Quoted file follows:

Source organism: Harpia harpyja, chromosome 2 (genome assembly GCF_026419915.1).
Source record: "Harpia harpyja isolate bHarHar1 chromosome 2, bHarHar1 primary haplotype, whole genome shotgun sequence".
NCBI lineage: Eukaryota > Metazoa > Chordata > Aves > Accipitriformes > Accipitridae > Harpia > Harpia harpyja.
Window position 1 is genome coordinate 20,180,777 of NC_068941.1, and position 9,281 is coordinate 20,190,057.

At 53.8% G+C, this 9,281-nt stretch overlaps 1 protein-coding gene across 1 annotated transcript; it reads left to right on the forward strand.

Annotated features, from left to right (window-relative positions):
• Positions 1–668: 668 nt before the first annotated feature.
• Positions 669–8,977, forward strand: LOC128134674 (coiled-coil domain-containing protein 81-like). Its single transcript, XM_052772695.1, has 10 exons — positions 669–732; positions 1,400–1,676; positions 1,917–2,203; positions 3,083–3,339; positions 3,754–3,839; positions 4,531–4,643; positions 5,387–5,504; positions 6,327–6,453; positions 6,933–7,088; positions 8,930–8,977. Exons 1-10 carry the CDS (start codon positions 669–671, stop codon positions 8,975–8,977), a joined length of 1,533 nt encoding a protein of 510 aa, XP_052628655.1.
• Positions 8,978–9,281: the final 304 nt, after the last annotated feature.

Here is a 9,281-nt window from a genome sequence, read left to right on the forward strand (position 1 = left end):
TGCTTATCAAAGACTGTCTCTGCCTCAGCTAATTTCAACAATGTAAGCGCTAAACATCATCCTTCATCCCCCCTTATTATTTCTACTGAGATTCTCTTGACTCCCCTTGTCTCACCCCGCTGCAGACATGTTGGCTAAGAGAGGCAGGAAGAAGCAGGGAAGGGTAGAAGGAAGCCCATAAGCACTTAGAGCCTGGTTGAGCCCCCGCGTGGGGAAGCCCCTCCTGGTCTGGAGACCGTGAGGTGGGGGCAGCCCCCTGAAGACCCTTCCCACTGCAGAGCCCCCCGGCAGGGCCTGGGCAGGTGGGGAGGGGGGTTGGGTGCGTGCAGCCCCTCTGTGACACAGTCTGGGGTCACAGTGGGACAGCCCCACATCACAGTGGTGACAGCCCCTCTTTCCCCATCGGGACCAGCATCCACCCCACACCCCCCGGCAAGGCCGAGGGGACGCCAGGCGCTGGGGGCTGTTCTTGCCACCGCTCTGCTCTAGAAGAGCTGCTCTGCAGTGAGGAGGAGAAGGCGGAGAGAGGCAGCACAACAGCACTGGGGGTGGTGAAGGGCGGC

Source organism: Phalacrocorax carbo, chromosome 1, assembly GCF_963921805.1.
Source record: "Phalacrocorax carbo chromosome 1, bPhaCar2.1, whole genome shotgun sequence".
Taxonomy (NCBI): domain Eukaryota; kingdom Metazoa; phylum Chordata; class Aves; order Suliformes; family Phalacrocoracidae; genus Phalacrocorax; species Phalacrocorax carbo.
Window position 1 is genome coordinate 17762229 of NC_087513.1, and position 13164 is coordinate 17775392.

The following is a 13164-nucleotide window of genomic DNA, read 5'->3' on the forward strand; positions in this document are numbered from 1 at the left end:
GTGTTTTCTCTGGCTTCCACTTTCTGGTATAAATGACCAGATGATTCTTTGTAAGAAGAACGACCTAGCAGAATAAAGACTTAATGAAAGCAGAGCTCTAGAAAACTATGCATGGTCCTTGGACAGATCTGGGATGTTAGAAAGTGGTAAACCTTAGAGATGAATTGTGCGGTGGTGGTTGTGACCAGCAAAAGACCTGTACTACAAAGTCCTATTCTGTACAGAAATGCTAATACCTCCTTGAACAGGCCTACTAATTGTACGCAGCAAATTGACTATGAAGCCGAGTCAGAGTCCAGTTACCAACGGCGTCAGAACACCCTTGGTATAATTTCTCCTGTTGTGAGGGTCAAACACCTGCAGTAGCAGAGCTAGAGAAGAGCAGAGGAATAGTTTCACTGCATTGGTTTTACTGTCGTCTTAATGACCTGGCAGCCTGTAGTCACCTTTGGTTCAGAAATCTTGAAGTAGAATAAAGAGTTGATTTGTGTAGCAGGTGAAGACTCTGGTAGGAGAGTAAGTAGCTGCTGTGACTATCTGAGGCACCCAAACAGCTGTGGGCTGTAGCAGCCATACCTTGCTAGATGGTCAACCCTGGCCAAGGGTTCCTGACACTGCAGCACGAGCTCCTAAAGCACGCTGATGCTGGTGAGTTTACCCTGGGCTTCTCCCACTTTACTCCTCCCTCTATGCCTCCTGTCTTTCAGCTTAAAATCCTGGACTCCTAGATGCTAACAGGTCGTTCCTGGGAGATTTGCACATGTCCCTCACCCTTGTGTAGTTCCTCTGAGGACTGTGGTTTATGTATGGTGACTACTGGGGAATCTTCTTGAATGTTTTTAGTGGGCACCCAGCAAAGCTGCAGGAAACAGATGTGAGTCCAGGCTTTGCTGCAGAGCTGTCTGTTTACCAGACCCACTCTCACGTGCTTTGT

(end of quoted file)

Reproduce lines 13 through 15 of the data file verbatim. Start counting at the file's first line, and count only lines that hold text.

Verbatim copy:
Source record: "Phalacrocorax carbo chromosome 1, bPhaCar2.1, whole genome shotgun sequence".
Taxonomy (NCBI): domain Eukaryota; kingdom Metazoa; phylum Chordata; class Aves; order Suliformes; family Phalacrocoracidae; genus Phalacrocorax; species Phalacrocorax carbo.
Window position 1 is genome coordinate 17762229 of NC_087513.1, and position 13164 is coordinate 17775392.